Ms Murphy mentioned AdBlue. It is available in all new cars. Is she saying they are as effective as well? They would be looking for parity of esteem should concessions be made to road hauliers because they also have the costs of having bought that type of vehicle.
In terms of trying to be more inventive, I recently discussed congestion with Ms Murphy. Is there some quid pro quothat could be offered to road hauliers in return for what they want to free up movement into cities in particular? I do not have a solution but I am sure the association has thought about this. Congestion has gone beyond a joke.
Ms Verona Murphy:
I thank Deputy Breathnach. I will answer his questions in succession. No, we were not consulted by the ESRI and we were taken aback by the report. As far as I am aware, it was commissioned by the Environmental Protection Agency, EPA. Mr. Goodwin explained about its assertion on the basis that we had a fuel rebate. I might add that at the time in which the report and study were undertaken, we were not in receipt of the fuel rebate. It only kicks in at a certain level so we had not been in receipt of it. That was the reason for the disgruntlement about the report.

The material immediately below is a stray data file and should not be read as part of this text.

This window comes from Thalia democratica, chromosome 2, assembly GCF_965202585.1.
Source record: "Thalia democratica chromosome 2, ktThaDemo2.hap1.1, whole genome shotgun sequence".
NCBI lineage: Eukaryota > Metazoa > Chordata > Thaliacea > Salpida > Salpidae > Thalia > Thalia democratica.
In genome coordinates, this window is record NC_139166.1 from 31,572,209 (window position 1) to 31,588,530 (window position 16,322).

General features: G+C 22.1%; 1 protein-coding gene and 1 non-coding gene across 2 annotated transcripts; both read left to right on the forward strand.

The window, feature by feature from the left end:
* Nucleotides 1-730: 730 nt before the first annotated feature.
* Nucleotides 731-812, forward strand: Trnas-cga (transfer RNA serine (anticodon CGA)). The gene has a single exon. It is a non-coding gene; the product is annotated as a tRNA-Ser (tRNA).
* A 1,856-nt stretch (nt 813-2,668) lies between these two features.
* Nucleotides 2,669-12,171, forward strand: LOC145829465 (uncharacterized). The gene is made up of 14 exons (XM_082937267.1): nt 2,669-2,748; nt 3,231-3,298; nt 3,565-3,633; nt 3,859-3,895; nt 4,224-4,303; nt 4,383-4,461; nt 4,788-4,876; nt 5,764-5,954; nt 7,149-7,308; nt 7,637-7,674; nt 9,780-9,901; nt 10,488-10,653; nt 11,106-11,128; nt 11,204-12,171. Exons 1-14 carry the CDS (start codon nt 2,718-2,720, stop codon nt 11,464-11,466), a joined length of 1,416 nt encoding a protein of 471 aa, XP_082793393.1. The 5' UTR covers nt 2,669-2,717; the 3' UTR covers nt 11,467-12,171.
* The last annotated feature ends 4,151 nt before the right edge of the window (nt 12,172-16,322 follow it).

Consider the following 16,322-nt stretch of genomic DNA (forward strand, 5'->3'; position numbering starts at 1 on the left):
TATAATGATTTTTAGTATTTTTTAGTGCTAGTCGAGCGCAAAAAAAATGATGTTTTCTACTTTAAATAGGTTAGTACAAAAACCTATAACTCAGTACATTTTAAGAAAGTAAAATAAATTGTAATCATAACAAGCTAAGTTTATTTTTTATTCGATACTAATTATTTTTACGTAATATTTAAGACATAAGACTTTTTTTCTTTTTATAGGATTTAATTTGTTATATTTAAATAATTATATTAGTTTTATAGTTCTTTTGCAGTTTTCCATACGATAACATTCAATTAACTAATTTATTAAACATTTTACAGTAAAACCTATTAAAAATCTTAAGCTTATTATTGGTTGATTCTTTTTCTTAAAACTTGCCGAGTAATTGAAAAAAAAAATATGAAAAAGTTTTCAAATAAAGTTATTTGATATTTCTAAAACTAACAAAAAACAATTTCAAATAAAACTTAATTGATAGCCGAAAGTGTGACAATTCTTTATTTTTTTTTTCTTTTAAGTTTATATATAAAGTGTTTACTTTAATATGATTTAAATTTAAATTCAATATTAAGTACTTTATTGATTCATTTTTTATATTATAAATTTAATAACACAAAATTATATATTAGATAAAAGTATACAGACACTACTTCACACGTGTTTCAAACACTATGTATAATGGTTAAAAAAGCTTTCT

I was asked about Euro 6 cars. I cannot comment on that for obvious reasons. The point I made about AdBlue is that this is what we are doing and it makes us more green. It does little for efficiency but it certainly helps with emissions. Trucks have cost a lot more at the manufacturing stage in the process of developing this system. One is looking at about €27,000 of an increase as well as an exhaust system that does not last as long and has to be replenished after four to five years at a huge cost - somewhere between €5,000 and €8,000, if one purchased a truck with a Euro 6 engine. Again, in relation to the French, the cost of getting off the island of Ireland for a haulage operator is about 30% of the general cost. It equates to the fuel costs. If one is going to the UK, that can be reduced to 20%, as the costs increase when one goes further afield to mainland Europe.